Water

Can a centralised approach help solve water disputes?

A single national tribunal for inter-state water disputes will also enable discussion on the issue of international waters

 
By Heli Shah
Last Updated: Saturday 13 July 2019
A view of Kaveri river that flows through Karnataka and Tamil Nadu. Photo: Getty Images
A view of Kaveri river that flows through Karnataka and Tamil Nadu. Photo: Getty Images A view of Kaveri river that flows through Karnataka and Tamil Nadu. Photo: Getty Images

The Union Cabinet on July 10, 2019, approved the Inter-State River Water Disputes (Amendment) Bill, 2019, to solve dispute over rivers and river valleys between different states in the country.

The bill, which talks about an all-encompassing single tribunal, promises to solve the dispute in a time bound manner. It will also set up a dispute resolution committee to undertake peaceful negotiation between the parties, at the failure of which the tribunal can be approached.

Currently, India has several tribunals to act on conflicts between states on water. The 122-years-old Kaveri water dispute also saw the formation of a tribunal in 1990s, but it did not end the dispute.

So can a centralised tribunal help solve dispute on rivers like Kaveri?

“Making sub-tribunals under a single tribunal will make no substantial difference. But what is positive is to note that the government plans to create a large common database for all the cases relating to the disputes, which is agreed and approved by all the concerned parties,” said K J Joy, Senior Fellow with Society for Promoting Participative Ecosystem Management (SOPPECOM), Pune.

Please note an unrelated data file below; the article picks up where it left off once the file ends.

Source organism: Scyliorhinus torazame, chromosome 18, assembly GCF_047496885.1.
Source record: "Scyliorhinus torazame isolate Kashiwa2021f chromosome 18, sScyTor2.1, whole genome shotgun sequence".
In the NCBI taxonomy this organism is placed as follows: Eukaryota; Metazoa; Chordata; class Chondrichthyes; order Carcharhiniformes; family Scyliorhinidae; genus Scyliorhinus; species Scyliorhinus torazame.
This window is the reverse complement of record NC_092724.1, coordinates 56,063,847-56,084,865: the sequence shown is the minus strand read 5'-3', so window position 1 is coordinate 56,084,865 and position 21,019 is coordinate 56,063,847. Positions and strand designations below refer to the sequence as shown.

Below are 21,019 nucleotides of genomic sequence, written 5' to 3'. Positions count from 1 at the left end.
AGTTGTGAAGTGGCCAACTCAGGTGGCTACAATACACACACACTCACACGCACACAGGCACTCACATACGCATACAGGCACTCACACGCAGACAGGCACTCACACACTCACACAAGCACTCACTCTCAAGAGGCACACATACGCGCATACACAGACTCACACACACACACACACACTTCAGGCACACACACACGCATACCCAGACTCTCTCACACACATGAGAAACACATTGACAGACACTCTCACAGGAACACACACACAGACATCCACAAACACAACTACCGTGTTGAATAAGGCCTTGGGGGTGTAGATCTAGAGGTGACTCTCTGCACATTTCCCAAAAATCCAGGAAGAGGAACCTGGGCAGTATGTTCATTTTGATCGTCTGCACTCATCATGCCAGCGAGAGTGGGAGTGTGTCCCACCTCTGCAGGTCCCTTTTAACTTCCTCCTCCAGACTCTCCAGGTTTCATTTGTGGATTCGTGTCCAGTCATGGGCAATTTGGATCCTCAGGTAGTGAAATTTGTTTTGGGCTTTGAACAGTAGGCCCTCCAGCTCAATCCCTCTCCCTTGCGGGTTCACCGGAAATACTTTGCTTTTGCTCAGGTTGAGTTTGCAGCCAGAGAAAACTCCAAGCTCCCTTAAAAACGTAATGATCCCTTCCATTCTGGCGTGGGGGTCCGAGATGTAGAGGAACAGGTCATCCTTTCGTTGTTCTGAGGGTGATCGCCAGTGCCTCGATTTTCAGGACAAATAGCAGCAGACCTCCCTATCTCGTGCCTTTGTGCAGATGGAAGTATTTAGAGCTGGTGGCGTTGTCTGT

However, there should be a clarity on the principles and norms on which the tribunal is based, which is currently inaccessible for everyone, he added.

Further, a national consensus is also required to decide on how much water should be allocated from the rivers for each state.

“The need for water for domestic use must be a priority and how much water should be left in unallocated river should be identified,” Joy said, pressing on the need to monitor the flow in the rivers.

Water has a direct connectivity with livelihood and therefore measures must be taken to ensure a contingency on availability of water to address climate change adaptability, he said.

As of now the tribunals have failed to identify the availability of water through sources such as groundwater. They should focus on allocation of water not only based on surface water but also verify the amount of water pumped out of the ground, Joy said. 

Importantly, since India is placed at the heart of a geopolitical landscape, where its vulnerable to water disputes with China (Brahmaputra) and Pakistan (Indus), a tribunal will help set a base for international discussions.

“Local issues are always not local, they’re intertwined with external and internal entities therefore a single national tribunal for inter-state water disputes will enable people to discuss the issue of international waters also,” Medha Bisht, Assistant Professor from the Department of International Relations, South Asian University.

But so far, the tribunals and its process are part of the problem of water sharing rather than solution, Biksham Gujja, Founder and Chairperson, AgSri Agricultural Services Pvt Ltds, Hyderabad.

While instituting a single tribunal might be good idea, in practice it might further aggregate the problem, than accelerate the solution, Gujja said.

Thus, the government must have a process on how to "present a robust institutional architecture" as well as understand the significant changes on water flow and relation between groundwater and surface water, before rushing to form the single tribunal.

The current allocation of surface water based on "dependable flow" concept are fundamentally flawed, Gujja said. The concept itself is based very outdated method and is the root cause of the problem.

Most often, the total allocated water is even greater than entire flow of river during many years.

Gujja said that without first figuring out the major changes required for functioning of water dispute tribunals, constitution of a single tribunal at the best might aggregate the existing issues within one mega institution and even lead to “centralisation” and “bureaucratisation”.

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